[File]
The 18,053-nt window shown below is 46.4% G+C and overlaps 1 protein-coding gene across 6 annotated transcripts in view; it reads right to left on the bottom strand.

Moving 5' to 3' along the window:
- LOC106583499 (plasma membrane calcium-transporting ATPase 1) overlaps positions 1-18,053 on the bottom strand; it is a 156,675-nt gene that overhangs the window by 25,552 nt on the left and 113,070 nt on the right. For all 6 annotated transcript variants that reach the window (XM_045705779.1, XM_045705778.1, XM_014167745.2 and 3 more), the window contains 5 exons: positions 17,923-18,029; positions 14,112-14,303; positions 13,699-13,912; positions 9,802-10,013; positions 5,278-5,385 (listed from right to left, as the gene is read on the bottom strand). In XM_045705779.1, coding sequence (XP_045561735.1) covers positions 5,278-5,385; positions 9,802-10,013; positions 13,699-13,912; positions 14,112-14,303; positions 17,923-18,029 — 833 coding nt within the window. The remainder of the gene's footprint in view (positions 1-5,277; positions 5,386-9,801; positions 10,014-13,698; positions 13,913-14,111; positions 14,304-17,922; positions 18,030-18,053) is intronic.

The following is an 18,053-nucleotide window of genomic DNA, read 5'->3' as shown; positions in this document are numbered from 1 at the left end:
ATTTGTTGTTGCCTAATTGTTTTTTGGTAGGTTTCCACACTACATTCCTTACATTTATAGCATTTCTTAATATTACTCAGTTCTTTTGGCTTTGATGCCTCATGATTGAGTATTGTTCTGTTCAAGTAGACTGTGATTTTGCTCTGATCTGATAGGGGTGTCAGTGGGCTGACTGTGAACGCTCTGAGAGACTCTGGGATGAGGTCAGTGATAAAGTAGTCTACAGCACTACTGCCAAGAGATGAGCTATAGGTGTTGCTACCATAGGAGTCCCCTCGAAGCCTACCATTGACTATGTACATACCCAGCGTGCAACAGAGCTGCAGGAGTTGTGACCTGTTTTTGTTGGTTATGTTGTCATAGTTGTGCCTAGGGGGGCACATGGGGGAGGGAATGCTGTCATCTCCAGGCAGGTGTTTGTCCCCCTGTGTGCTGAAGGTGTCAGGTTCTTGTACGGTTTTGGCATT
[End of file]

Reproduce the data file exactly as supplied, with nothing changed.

The 18,053-nt window shown below is 46.4% G+C and overlaps 1 protein-coding gene across 6 annotated transcripts in view; it reads right to left on the bottom strand.

Moving 5' to 3' along the window:
- LOC106583499 (plasma membrane calcium-transporting ATPase 1) overlaps positions 1-18,053 on the bottom strand; it is a 156,675-nt gene that overhangs the window by 25,552 nt on the left and 113,070 nt on the right. For all 6 annotated transcript variants that reach the window (XM_045705779.1, XM_045705778.1, XM_014167745.2 and 3 more), the window contains 5 exons: positions 17,923-18,029; positions 14,112-14,303; positions 13,699-13,912; positions 9,802-10,013; positions 5,278-5,385 (listed from right to left, as the gene is read on the bottom strand). In XM_045705779.1, coding sequence (XP_045561735.1) covers positions 5,278-5,385; positions 9,802-10,013; positions 13,699-13,912; positions 14,112-14,303; positions 17,923-18,029 — 833 coding nt within the window. The remainder of the gene's footprint in view (positions 1-5,277; positions 5,386-9,801; positions 10,014-13,698; positions 13,913-14,111; positions 14,304-17,922; positions 18,030-18,053) is intronic.

The following is an 18,053-nucleotide window of genomic DNA, read 5'->3' as shown; positions in this document are numbered from 1 at the left end:
ATTTGTTGTTGCCTAATTGTTTTTTGGTAGGTTTCCACACTACATTCCTTACATTTATAGCATTTCTTAATATTACTCAGTTCTTTTGGCTTTGATGCCTCATGATTGAGTATTGTTCTGTTCAAGTAGACTGTGATTTTGCTCTGATCTGATAGGGGTGTCAGTGGGCTGACTGTGAACGCTCTGAGAGACTCTGGGATGAGGTCAGTGATAAAGTAGTCTACAGCACTACTGCCAAGAGATGAGCTATAGGTGTTGCTACCATAGGAGTCCCCTCGAAGCCTACCATTGACTATGTACATACCCAGCGTGCAACAGAGCTGCAGGAGTTGTGACCTGTTTTTGTTGGTTATGTTGTCATAGTTGTGCCTAGGGGGGCACATGGGGGAGGGAATGCTGTCATCTCCAGGCAGGTGTTTGTCCCCCTGTGTGCTGAAGGTGTCAGGTTCTTGTACGGTTTTGGCATT